Dear Mr. Kim,
I read a blog post of yours titled “Advice to Aspiring Full Time Photographers” reposted on PetaPixel.
It’s filled with lots of exciting tidbits like:
“I think being a full-time photographer is overrated.” Read more…
The basic rules of composition apply to almost every visual art there is, be it photography, painting or graphic design. Whether it’s the rule of thirds or the rule of triangles, the principles overlap, leaving the educational resources for each respective art form useful across the board, not tied down to one specific field.
This is why we decided to share the above video, which is one of the most comprehensive looks at understanding composition that we’ve ever come across. Created by CGI artist Andrew Price, its usefulness extends far beyond the realm of computer-based graphics.
Hindsight is always 20/20, which is why if you’re a photography student or about to launch your photo business, you should turn to those who have already completed the right of passage for a little first-hand, grade-A advice on how to go about the whole thing.
With experience comes great wisdom, so we asked seven professional photographers what advice they would give to the graduating class of 2015 photographers, and what they would have done differently if they had known what they know now. From business and gear advice to staying true to your inner artist, and just simply being nice – take notes, cause these nuggets of wisdom are pure gold.
Taking photographs of strangers can be a daunting task, especially for us more reserved photographers; however, it can also produce some of the most rewarding and impressive work. To that end, photographer Jimmy Hickey put together this informative video to help shy photographers get comfortable approaching strangers on the street.
A few days ago we shared a handy tutorial on how to properly light and capture a professional product shot of bottle, complete with a few neat ‘tricks’ that professional product photographers use to get the right look.
This is a story about networking, giving back, friendship, trust, #sharingiscaring and steampunk.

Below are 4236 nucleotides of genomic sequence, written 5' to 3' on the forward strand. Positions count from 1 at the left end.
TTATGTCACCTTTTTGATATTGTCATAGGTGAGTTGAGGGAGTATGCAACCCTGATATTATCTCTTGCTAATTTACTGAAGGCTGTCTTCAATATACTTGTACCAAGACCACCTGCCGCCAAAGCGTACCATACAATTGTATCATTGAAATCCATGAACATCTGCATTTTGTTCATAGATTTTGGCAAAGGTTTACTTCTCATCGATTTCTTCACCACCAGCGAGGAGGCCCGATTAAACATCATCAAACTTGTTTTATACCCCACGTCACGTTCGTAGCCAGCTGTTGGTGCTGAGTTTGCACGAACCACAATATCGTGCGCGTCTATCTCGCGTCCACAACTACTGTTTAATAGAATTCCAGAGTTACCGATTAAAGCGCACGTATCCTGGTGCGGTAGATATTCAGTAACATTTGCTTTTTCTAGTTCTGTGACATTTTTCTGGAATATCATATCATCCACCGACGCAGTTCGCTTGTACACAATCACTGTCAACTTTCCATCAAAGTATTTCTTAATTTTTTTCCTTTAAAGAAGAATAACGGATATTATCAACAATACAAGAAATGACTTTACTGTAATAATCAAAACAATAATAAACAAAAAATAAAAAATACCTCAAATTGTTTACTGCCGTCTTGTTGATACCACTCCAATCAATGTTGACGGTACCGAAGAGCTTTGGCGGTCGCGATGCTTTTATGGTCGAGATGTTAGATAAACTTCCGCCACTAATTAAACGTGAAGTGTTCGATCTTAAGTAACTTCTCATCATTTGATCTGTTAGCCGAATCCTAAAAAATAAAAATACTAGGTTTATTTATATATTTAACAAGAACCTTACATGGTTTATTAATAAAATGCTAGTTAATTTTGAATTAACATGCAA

Before I moved to Cardiff, Wales, I decided that I wanted to do some “pro bono” projects since I’ve noticed that they provide inspiration and sometimes good things you didn’t even expect.
All too often, people ask me to put my camera down and join the party. I get that stink eye on many occasions when I plop myself in the corner of a campsite, drag my cooler within reaching distance, and point my camera towards the night sky. Friends wouldn’t notice at first, but then start to realize that they were missing someone around the fire ring. “Where did Nick go?” I could hear people snarkily asking, like I was off doing something more interesting than they were.
Don’t get me wrong, I love a good laugh around the fire pit but when you’re camping and the sky is screaming at you, it’s time to leave those revolving conversations and break out the camera gear. Read more…
Those of you who own long lenses might want to give this five-and-a-half minute video a watch. In it, wildlife and nature photographer Steve Perry breaks down what heat wave distortion is, how it can affect your images, and offers a few tips if you want to ensure your images stay as sharp as possible.
Dear New Photographer,
I’m writing this post because I was up late last night on a Facebook forum, reading close to 200 comments about new photographers and what slime they are to the industry. How they’re stripping photography of its “art” and destroying any decent business practices. I read every comment, feeling more and more sick to my stomach the further I scrolled down the page.